Autumn is my favourite time of year. It’s often frantically busy with work, but when I have a chance to lift my head up from year-end responsibilities, I savour the reminders of abundance, the wealth of the harvest in this corner of the world, and the crisp cool air is refreshing to me after the hazy heat of summer and the bitter cold of winter. Throughout the world this season is associated with the plenty of harvest as well as the oncoming death of winter. All of which has me thinking of how death and remembrance are a part of our work as estates and trust professionals and as friends and family members.
We often see how the rituals of death and remembrance can be the source of strife amongst the families we work with: how to deal with funeral plans, how and where to memorialize a loved one, how to divide up a loved one’s cherished belongings and wealth. In Canada, many of the funeral and memorial decisions rest ultimately with an executor, but generally fall into decisions about cremation, burial, headstones, memorial plaques, religious and social gatherings. After interment and installation of markers, sometimes, that is the end of our group interaction with final resting places. Future visitations are often solo, private affairs and certainly in my not-practicing Protestant experience, there are no community rituals at which grief and loss are explored.
Looking south to Mexico (and having in mind that we are on the eve of Halloween), we can see that there are communities that have annual, communal, celebrations of their collective lost ones. I am speaking of the Day of the Dead, or Dia De Los Muertos.
Dia De Los Muertos is a holiday traditional celebrated in Mexico on November 1 and 2 (although the lead up of celebrations begins in the last few days of October). The holiday is a community-wide embrace of the memories of deceased relatives, combining Aztec, Catholic and modern beliefs and imagery, public celebrations, home altars and quiet vigils in cemeteries. It is believed that on the day of the dead the membrane that separates us from the spirits of those who have died before us becomes permeable, and the souls of the dead are able to visit the land of the living to feast, drink, dance and enjoy music with their loved ones.[i]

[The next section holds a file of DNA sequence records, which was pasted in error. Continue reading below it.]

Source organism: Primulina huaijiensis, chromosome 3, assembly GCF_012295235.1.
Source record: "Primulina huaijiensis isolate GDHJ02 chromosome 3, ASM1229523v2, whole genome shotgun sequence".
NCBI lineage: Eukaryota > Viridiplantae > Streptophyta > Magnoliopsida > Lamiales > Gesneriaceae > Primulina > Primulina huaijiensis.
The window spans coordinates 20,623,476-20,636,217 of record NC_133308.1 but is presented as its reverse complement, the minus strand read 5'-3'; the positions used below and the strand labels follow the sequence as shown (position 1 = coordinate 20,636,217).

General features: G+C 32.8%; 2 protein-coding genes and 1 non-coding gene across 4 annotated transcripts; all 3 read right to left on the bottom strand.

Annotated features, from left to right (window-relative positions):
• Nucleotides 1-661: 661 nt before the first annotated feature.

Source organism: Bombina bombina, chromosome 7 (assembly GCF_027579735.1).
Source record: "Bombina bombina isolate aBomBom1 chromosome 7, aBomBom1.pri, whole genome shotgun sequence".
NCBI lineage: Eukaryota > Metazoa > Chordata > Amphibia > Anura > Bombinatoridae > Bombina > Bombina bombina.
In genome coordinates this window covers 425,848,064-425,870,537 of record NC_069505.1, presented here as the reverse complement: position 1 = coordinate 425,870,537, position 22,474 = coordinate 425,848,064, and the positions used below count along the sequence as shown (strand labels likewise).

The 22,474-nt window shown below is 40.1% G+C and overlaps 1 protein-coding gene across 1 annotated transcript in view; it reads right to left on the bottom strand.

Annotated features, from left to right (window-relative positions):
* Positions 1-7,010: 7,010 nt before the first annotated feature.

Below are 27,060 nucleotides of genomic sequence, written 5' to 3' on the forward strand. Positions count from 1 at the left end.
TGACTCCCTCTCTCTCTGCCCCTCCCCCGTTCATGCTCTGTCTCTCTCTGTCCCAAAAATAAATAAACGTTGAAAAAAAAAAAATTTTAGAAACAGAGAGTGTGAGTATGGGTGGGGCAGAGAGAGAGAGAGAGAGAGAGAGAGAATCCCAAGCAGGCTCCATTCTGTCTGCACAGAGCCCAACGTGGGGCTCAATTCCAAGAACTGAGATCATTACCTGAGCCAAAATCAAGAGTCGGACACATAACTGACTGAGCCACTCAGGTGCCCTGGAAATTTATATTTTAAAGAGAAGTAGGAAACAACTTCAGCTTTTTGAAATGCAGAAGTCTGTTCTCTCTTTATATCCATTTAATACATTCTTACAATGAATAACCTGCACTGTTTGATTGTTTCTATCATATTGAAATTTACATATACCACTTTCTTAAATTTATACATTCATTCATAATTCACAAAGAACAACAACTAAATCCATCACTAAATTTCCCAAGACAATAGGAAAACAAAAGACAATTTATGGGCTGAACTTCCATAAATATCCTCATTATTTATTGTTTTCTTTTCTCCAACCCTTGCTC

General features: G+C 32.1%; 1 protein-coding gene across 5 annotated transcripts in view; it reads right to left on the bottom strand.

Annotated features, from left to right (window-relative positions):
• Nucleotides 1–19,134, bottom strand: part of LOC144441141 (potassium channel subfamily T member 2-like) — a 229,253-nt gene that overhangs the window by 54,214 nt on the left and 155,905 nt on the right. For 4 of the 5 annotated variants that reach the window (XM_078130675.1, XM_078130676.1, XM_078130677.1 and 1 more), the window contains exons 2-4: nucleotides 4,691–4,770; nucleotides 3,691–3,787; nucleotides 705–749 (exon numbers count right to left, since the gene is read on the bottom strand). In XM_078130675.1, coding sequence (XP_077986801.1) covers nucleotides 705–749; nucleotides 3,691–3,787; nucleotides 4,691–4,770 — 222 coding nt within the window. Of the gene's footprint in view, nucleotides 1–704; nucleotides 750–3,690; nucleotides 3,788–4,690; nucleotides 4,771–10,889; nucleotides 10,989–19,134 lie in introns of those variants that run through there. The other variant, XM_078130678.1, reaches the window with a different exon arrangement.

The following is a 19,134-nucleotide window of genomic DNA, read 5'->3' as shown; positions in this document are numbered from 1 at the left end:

There are iconic images that one associates with Dia De Los Muertos (many of which have become inspiration for Halloween costumes) – the ‘calavera catrina’[ii], also known as the elegant skull, represented in painted faces at many public celebrations, the sugar skulls. Ofretas, or altars, are decorated in many homes. Ofretas often include candles, pictures of loved ones, foods and drink favoured by loved ones, pan de muerto (bread of the dead), and richly coloured flowers. Marigolds are everywhere. Woven into crowns, decorating ofretas, used in the construction of floral arches, garlands, wreaths and decorating gravesites, the marigold symbolizes the brevity of life and is a ubiquitous symbol of Dia De Los Muertos.
I had the opportunity to visit Oaxaca Mexico, to observe and photograph Dia De Los Muertos in 2018, and I left grateful for the generosity of those who shared their stories with me, as well as feeling that somehow, having an annual celebration of death, loss, grief and the joy that we had with those lost ones, is a very healthy thing.
In the evenings leading up to October 31, the streets of the old city in Oaxaca are filled with boisterous parades. Brass bands, catrinas, calaveras, dancing, mezcal, families of all ages, parade through the streets in the days leading up to the end of the month.
On the evening of October 31, many Oaxacans attend their lost ones’ graves for an overnight visit. Walking into the Panteon General, also known as San Miguel cemetery, just around dusk on October 31, I was immediately overcome with emotion. For my lost ones and for the emotional impact of seeing people begin to assemble around graves with radios, food, drink, blankets, flowers and candles. Bushels of orange and red flowers, hundreds of large pillar candles, decorated grave tops and although the cemetery was packed with celebrants and voyeurs, a respectful silence. Throughout the night I could hear music (in fact at some cemeteries there is a stage set up and live music is played until the wee hours), I could see families move from joy to tears, back to laughter and back again to somber silence. It felt deeply personal and deeply communal, and I wished that we had a way to haul our grief out with our friends and neighbours in a collective way here in Canada.
On November 2, many places have final celebrations, where the costumes are more menacing, the atmosphere more boisterous, and the fireworks prominent, as the spirits are encouraged to return to their world, leaving behind their survivors for another year.
By then many of the marigold decorations are wilted and tattered, the perfect symbolism of another year’s remembrances. I am going to try to round up some marigolds this October 31, and bring a little Dia De Los Muertos celebration to my own home, mixing a bit of mezcal, grief and joy together to remember my lost ones.
Jane Martin, Estate and Trust Consultant Team Lead
[i] Exact celebrations vary throughout Mexico and there is academic debate about whether Dia De Los Muertos traditions have pre-colonial roots. Luckily, we do not need to engage in that debate today.